There are many questions to ask on this Gemara. Why is stopping to chop wood for the Mizbeach a cause for celebration? Furthermore why break the axes? And why celebrate the breaking?
To understand this enigma, consider the Medrash in Bereishis Rabba (5:10) telling us the story of the creation of steel:
When Hashem created steel, the trees began to tremble. Said the steel to them: "So long as none of you serve as my handle, no tree will be harmed."
The Maharal (Chidushei Agados Sanhedrin 39b) explains this Medrash:
כי רגיל הוא שפורענות יבא על האדם מצד עצמו - Most of the calamities that happen to a person, come as a result of themself.
Essentially, the Maharal is teaching us, there are only two ways to respond to challenges: Either we respond with resignation or responsibility. Either we see ourselves as the unfortunate tree that must contend with being chopped. Or as the wood that built our own axe. Are we trying to be comfortable, or achieve Nechama? Comfort numbs us; Nechama heightens our senses.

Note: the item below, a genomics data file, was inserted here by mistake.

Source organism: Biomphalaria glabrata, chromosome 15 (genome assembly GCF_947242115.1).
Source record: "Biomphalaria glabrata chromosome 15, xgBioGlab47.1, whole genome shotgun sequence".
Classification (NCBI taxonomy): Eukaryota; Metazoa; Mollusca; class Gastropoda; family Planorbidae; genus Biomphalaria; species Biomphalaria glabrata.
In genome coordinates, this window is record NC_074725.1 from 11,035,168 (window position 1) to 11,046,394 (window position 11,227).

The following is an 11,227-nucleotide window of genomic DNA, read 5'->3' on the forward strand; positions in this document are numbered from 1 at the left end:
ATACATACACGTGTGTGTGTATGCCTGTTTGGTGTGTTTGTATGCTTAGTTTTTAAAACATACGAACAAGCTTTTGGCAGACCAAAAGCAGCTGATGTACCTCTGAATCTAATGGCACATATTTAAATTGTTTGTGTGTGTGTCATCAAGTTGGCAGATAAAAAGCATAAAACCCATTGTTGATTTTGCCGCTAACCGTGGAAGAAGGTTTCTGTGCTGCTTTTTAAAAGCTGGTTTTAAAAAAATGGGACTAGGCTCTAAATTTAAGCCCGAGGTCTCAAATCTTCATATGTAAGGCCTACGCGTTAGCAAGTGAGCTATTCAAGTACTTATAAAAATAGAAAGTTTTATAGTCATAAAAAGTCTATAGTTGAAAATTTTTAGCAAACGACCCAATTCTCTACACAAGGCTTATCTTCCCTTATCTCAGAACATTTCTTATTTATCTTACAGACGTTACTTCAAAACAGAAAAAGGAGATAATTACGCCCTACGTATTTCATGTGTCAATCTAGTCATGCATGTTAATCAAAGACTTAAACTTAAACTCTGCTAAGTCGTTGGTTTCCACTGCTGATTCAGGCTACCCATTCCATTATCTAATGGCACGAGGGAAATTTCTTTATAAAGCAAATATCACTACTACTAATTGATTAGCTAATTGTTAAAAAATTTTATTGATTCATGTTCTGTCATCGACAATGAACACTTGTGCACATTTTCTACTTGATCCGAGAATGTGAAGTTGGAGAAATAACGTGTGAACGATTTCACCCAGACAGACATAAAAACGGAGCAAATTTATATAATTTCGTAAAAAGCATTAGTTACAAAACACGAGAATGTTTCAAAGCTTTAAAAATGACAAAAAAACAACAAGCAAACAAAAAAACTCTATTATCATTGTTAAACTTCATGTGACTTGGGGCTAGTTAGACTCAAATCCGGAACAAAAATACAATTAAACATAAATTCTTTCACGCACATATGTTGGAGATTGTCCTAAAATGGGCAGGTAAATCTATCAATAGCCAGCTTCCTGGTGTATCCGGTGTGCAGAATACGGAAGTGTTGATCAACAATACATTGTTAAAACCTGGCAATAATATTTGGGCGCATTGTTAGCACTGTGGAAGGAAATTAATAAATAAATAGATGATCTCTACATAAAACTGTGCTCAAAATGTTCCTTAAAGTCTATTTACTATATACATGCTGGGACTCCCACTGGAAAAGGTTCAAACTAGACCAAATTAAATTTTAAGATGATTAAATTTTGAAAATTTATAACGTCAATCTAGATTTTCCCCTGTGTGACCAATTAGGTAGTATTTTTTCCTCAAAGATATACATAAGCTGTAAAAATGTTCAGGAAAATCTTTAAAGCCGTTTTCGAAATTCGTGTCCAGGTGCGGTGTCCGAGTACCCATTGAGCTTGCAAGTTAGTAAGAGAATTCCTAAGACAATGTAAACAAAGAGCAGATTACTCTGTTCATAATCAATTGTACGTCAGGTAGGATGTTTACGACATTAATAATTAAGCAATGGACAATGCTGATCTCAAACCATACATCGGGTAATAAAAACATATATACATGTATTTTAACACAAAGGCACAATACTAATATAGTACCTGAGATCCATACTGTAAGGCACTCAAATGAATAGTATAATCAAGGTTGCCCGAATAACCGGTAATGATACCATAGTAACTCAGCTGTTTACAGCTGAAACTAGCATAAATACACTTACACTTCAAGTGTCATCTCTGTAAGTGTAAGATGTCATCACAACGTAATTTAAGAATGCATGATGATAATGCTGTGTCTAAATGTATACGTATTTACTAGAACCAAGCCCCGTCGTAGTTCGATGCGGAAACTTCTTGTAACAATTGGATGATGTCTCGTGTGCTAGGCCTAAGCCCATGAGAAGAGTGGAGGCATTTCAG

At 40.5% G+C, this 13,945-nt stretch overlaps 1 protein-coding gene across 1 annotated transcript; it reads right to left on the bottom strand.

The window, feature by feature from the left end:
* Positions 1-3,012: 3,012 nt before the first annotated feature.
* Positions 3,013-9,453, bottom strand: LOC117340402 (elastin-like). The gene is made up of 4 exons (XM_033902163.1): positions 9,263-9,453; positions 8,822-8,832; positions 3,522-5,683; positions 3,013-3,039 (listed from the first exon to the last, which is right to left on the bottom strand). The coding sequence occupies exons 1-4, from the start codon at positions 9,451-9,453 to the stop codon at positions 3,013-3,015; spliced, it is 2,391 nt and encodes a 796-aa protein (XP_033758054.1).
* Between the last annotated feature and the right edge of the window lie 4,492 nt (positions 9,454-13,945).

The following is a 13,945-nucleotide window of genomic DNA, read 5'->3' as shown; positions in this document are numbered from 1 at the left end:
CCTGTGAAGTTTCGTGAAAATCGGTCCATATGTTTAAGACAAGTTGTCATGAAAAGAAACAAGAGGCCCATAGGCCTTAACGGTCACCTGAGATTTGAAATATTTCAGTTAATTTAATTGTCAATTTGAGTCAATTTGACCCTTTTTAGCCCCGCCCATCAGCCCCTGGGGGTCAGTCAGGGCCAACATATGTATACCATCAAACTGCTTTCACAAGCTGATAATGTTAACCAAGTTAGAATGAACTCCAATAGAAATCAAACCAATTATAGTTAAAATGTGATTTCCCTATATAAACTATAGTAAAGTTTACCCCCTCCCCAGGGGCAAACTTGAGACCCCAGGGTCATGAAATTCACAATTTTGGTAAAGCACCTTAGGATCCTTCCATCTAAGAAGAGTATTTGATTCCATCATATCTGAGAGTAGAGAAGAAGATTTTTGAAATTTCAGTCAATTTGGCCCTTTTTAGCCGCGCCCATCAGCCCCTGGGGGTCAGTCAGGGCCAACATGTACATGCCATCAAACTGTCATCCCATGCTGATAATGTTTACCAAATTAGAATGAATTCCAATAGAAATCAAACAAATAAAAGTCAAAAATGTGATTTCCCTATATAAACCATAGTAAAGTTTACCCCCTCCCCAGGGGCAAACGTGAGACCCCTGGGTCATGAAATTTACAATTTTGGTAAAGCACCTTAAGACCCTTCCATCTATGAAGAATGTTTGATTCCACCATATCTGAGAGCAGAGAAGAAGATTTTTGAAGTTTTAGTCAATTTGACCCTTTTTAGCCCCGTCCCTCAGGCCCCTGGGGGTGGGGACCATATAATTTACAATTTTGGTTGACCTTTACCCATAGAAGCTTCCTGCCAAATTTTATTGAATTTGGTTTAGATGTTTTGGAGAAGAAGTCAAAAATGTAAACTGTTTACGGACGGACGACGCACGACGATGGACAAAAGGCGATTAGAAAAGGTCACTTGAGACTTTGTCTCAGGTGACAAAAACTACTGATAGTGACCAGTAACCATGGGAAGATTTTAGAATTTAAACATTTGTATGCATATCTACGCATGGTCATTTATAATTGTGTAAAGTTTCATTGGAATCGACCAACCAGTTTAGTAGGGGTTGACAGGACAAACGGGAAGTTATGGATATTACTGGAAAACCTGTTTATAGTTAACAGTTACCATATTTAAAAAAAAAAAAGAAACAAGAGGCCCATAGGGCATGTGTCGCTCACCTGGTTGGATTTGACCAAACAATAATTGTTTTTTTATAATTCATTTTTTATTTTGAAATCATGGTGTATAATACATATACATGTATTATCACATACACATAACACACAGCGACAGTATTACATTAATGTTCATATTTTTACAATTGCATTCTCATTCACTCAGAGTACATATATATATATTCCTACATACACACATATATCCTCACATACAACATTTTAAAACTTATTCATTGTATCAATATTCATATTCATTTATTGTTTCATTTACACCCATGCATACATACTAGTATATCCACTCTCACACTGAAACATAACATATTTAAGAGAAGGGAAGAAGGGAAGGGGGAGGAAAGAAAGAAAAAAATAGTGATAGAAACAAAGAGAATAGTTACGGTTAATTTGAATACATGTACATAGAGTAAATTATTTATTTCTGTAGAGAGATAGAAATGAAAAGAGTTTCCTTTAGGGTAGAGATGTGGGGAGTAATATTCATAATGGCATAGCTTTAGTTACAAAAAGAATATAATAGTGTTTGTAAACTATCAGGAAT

This decision effects every part of our lives, from our careers, to raising our children. From marriage to davening. From success to failure. This decision effects the way that we look at everything - is this failure a simply a challenge or a new reality? Is this year a speed bump or a road block on the way to Redemption?
Nechama doesn’t mean pretending everything is great. It means choosing to respond to everything with greatness.
Rav Kook writes in Oros HaTechiyah (פרק ה׳):
גדולים אנחנו וגדולות הנה משוגותינו ובשביל כך גדולות הן צרותינו, וגדולים גם תנחומותינו
We are so great and so great are our meshugasim (our mistakes). And because of this, our pain is great. And how great will be our Nechama.
If Hashem has given our generation a level of material comfort that humanity has never seen before, we dare not waste it on “making ourselves comfortable.” We should leave Tisha B’av with deep discomfort, but not despair. We should commit ourselves to changing our reality. That’s true meaning of Shabbos Nachamu. Be comforted with the knowledge that you can fix this. But please, never be comfortable.